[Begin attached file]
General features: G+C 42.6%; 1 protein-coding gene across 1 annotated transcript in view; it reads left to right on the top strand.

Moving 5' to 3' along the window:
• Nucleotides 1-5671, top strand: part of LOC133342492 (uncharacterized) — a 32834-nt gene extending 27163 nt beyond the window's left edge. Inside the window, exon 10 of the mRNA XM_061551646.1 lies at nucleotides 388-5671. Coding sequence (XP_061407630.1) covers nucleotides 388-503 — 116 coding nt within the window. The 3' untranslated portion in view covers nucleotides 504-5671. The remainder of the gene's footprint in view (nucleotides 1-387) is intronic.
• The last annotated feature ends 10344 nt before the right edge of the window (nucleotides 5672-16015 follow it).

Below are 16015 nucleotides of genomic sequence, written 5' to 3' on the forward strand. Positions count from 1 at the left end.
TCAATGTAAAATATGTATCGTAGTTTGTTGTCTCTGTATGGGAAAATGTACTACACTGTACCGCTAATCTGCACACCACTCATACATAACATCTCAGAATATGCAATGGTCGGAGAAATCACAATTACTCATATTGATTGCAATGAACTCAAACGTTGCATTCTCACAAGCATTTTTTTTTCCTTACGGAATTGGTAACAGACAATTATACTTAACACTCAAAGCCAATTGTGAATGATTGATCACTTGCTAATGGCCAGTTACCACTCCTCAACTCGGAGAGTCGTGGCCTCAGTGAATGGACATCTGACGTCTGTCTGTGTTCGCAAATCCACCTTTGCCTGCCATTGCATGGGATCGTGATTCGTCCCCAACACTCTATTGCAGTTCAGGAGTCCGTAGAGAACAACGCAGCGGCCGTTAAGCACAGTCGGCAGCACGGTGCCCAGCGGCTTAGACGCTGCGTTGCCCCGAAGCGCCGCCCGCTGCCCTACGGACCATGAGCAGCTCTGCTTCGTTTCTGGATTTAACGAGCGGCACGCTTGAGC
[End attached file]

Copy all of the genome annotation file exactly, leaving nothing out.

General features: G+C 42.6%; 1 protein-coding gene across 1 annotated transcript in view; it reads left to right on the top strand.

Moving 5' to 3' along the window:
• Nucleotides 1-5671, top strand: part of LOC133342492 (uncharacterized) — a 32834-nt gene extending 27163 nt beyond the window's left edge. Inside the window, exon 10 of the mRNA XM_061551646.1 lies at nucleotides 388-5671. Coding sequence (XP_061407630.1) covers nucleotides 388-503 — 116 coding nt within the window. The 3' untranslated portion in view covers nucleotides 504-5671. The remainder of the gene's footprint in view (nucleotides 1-387) is intronic.
• The last annotated feature ends 10344 nt before the right edge of the window (nucleotides 5672-16015 follow it).

Below are 16015 nucleotides of genomic sequence, written 5' to 3' on the forward strand. Positions count from 1 at the left end.
TCAATGTAAAATATGTATCGTAGTTTGTTGTCTCTGTATGGGAAAATGTACTACACTGTACCGCTAATCTGCACACCACTCATACATAACATCTCAGAATATGCAATGGTCGGAGAAATCACAATTACTCATATTGATTGCAATGAACTCAAACGTTGCATTCTCACAAGCATTTTTTTTTCCTTACGGAATTGGTAACAGACAATTATACTTAACACTCAAAGCCAATTGTGAATGATTGATCACTTGCTAATGGCCAGTTACCACTCCTCAACTCGGAGAGTCGTGGCCTCAGTGAATGGACATCTGACGTCTGTCTGTGTTCGCAAATCCACCTTTGCCTGCCATTGCATGGGATCGTGATTCGTCCCCAACACTCTATTGCAGTTCAGGAGTCCGTAGAGAACAACGCAGCGGCCGTTAAGCACAGTCGGCAGCACGGTGCCCAGCGGCTTAGACGCTGCGTTGCCCCGAAGCGCCGCCCGCTGCCCTACGGACCATGAGCAGCTCTGCTTCGTTTCTGGATTTAACGAGCGGCACGCTTGAGC